Published on August 20, 2019
The Legal Foundation for Public Utilities: Municipal Public Utilities Bylaw
The residents and businesses of St. Albert will benefit from the Municipal Public Utilities (MPU) Bylaw.
- Bylaw 24/2019 Municipal Public Utilities (MPU) protects the right of the City of St. Albert to provide utility services within our borders.
- The Bylaw protects the City in two ways:
- Protects the City’s right to deliver traditional utilities like wastewater, storm water and solid waste services (respecting the contractual rights of existing providers that supply and distribute these services).
- Protects the City’s right to deliver non-traditional alternative services that have the potential to reduce costs and generate revenue. This is the main benefit of the MPU Bylaw.
- The Bylaw does not prevent service providers from partnering with the City in the delivery of utility services.
- The Bylaw applies to utility services provided to residents and businesses within St. Albert.
- On July 8, 2019, City Council heard first reading of Bylaw 24/2019 Municipal Public Utilities.
- On August 12, Council’s Governance, Priorities and Finance Committee (GPFC) discussed the potential Bylaw, heard presentations on the subject, and recommended the Bylaw go to Council for second and third readings.
- On August 19, Council heard second and third readings and passed the Bylaw.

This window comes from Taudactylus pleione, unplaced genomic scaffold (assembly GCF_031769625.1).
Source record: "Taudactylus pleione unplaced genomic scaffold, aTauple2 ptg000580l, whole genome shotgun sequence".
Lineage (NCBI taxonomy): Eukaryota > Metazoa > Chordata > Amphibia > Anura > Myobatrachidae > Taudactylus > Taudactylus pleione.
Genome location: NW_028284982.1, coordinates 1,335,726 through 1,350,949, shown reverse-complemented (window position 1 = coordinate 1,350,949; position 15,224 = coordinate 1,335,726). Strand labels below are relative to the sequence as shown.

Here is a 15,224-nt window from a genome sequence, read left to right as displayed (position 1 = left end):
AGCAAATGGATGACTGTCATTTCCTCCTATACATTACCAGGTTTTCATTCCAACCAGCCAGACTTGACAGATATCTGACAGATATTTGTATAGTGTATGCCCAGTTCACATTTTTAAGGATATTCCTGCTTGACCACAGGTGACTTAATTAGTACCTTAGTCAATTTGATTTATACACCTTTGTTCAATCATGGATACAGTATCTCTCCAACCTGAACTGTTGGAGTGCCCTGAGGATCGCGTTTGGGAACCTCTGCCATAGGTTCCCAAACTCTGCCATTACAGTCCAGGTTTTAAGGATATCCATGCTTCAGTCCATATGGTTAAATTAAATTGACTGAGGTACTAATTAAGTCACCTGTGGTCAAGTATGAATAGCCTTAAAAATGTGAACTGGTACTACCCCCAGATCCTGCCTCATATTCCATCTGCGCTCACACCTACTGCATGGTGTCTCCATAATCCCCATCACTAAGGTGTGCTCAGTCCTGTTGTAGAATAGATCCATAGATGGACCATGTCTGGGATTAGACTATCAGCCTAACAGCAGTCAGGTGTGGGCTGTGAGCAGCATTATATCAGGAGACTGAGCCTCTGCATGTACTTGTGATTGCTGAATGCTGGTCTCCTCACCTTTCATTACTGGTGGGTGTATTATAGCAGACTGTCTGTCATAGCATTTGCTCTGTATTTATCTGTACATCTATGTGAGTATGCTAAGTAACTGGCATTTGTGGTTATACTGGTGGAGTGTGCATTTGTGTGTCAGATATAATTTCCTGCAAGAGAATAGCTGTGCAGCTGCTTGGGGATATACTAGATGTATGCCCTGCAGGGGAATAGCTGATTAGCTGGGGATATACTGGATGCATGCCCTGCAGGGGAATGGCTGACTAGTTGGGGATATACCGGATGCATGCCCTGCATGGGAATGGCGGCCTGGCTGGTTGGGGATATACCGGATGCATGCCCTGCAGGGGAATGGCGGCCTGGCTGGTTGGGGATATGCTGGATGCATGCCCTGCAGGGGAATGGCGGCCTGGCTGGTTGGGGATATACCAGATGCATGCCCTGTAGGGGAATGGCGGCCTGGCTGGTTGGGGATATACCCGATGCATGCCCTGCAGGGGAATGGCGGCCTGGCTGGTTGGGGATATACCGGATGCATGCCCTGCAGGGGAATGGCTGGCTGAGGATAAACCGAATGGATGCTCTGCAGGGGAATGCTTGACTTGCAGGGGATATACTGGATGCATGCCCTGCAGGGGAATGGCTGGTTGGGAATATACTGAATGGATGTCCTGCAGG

- The City of St. Albert faces several challenges that the MPU Bylaw will help address:
- Residents carry a bigger share of the tax burden (80 per cent) compared to businesses (20 per cent), even though businesses pay a higher mill rate than residents.
- The City faces a shortfall in funding for new capital projects. As of July 30, 2019, the shortfall for the items on the Capital Plan is $244,833,593.
- There is also a shortfall in funding for repairs, maintenance and replacement (RMR) of existing infrastructure. To start addressing this gap, Council has approved 1.5 per cent tax increases devoted solely to RMR for the next three years.
- We have the highest offsite levies in the region at $319,000 per hectare. These are the fees the City charges developers to prepare areas of land on which other companies will construct homes or commercial buildings.
- There are limited ways the City can generate revenue:
- Property Taxes
- Sales and User Fees
- Fines and Penalties
- Franchise Fees
- Utility Rate Charges
Last edited: October 18, 2019